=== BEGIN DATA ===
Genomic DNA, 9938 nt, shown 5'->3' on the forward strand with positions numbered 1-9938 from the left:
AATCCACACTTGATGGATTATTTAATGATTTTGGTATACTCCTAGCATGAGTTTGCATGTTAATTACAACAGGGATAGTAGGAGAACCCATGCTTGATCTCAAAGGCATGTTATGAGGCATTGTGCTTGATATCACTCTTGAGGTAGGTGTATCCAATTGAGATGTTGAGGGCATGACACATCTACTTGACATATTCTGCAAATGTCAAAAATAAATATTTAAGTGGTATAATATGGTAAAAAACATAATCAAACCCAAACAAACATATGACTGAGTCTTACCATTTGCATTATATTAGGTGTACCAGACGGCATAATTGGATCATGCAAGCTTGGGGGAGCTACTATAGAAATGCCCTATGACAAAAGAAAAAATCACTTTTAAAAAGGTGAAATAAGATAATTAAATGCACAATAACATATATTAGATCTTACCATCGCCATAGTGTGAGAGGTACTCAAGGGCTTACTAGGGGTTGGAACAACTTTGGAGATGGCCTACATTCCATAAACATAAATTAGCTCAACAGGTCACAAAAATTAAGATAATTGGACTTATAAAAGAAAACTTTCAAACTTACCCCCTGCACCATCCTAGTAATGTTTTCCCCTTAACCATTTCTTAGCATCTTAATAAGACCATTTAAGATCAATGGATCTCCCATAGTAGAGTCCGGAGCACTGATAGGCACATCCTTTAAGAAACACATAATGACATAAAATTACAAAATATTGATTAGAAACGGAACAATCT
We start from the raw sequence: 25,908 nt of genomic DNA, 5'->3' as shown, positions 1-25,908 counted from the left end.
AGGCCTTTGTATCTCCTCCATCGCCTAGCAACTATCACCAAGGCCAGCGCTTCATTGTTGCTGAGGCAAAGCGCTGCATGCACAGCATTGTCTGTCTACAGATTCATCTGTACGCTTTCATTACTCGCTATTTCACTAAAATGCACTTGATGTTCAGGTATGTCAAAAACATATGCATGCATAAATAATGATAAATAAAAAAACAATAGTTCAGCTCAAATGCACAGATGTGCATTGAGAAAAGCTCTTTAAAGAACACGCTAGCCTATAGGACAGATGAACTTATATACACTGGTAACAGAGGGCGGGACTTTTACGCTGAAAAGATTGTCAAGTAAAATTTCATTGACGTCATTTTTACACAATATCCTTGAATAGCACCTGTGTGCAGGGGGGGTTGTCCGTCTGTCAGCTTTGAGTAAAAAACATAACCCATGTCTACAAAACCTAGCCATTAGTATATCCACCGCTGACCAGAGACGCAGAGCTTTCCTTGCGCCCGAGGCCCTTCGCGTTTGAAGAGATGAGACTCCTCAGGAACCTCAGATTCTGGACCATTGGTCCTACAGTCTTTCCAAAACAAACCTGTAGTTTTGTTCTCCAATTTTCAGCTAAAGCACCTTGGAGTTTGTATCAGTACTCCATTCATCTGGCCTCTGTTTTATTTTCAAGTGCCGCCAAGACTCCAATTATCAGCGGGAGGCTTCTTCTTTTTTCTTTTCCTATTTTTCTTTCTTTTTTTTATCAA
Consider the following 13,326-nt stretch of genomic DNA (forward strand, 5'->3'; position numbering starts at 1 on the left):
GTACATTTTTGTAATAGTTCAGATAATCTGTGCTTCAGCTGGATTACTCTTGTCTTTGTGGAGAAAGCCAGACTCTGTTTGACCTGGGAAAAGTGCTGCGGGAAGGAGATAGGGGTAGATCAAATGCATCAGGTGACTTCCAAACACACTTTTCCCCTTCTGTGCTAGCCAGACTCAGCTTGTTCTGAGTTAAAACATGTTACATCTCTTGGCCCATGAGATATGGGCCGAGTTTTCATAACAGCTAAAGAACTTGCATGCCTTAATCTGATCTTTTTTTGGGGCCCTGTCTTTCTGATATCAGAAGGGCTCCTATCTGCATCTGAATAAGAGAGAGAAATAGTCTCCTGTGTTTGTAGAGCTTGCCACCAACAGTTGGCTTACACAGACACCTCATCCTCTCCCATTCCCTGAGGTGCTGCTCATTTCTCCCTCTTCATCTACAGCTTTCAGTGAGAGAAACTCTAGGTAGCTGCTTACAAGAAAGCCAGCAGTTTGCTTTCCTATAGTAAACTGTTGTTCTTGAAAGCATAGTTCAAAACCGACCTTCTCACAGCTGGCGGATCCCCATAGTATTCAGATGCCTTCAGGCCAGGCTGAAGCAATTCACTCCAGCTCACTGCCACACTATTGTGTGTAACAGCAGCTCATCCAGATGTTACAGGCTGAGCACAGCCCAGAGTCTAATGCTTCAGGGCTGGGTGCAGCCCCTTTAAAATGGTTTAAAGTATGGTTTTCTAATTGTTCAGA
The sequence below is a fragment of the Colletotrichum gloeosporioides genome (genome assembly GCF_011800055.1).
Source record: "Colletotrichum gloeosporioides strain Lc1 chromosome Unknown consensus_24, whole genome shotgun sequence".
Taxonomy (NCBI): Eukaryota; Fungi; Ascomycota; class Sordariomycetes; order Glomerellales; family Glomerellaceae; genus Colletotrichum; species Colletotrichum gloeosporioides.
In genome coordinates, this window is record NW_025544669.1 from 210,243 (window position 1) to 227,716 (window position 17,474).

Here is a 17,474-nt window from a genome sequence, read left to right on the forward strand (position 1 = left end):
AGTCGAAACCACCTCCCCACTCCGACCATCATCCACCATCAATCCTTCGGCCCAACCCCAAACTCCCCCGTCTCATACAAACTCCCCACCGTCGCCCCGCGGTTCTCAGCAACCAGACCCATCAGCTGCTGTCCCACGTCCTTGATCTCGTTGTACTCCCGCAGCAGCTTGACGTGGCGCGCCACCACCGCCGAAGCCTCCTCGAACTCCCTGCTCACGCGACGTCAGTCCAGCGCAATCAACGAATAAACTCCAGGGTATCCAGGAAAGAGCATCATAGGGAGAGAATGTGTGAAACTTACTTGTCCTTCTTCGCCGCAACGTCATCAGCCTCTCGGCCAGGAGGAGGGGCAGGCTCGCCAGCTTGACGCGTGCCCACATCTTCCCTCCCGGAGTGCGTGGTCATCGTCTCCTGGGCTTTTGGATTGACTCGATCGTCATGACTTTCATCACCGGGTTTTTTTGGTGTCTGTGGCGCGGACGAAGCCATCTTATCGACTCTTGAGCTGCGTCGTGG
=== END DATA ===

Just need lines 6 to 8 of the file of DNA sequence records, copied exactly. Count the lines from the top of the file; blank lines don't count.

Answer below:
GTACATTTTTGTAATAGTTCAGATAATCTGTGCTTCAGCTGGATTACTCTTGTCTTTGTGGAGAAAGCCAGACTCTGTTTGACCTGGGAAAAGTGCTGCGGGAAGGAGATAGGGGTAGATCAAATGCATCAGGTGACTTCCAAACACACTTTTCCCCTTCTGTGCTAGCCAGACTCAGCTTGTTCTGAGTTAAAACATGTTACATCTCTTGGCCCATGAGATATGGGCCGAGTTTTCATAACAGCTAAAGAACTTGCATGCCTTAATCTGATCTTTTTTTGGGGCCCTGTCTTTCTGATATCAGAAGGGCTCCTATCTGCATCTGAATAAGAGAGAGAAATAGTCTCCTGTGTTTGTAGAGCTTGCCACCAACAGTTGGCTTACACAGACACCTCATCCTCTCCCATTCCCTGAGGTGCTGCTCATTTCTCCCTCTTCATCTACAGCTTTCAGTGAGAGAAACTCTAGGTAGCTGCTTACAAGAAAGCCAGCAGTTTGCTTTCCTATAGTAAACTGTTGTTCTTGAAAGCATAGTTCAAAACCGACCTTCTCACAGCTGGCGGATCCCCATAGTATTCAGATGCCTTCAGGCCAGGCTGAAGCAATTCACTCCAGCTCACTGCCACACTATTGTGTGTAACAGCAGCTCATCCAGATGTTACAGGCTGAGCACAGCCCAGAGTCTAATGCTTCAGGGCTGGGTGCAGCCCCTTTAAAATGGTTTAAAGTATGGTTTTCTAATTGTTCAGA
The sequence below is a fragment of the Colletotrichum gloeosporioides genome (genome assembly GCF_011800055.1).
Source record: "Colletotrichum gloeosporioides strain Lc1 chromosome Unknown consensus_24, whole genome shotgun sequence".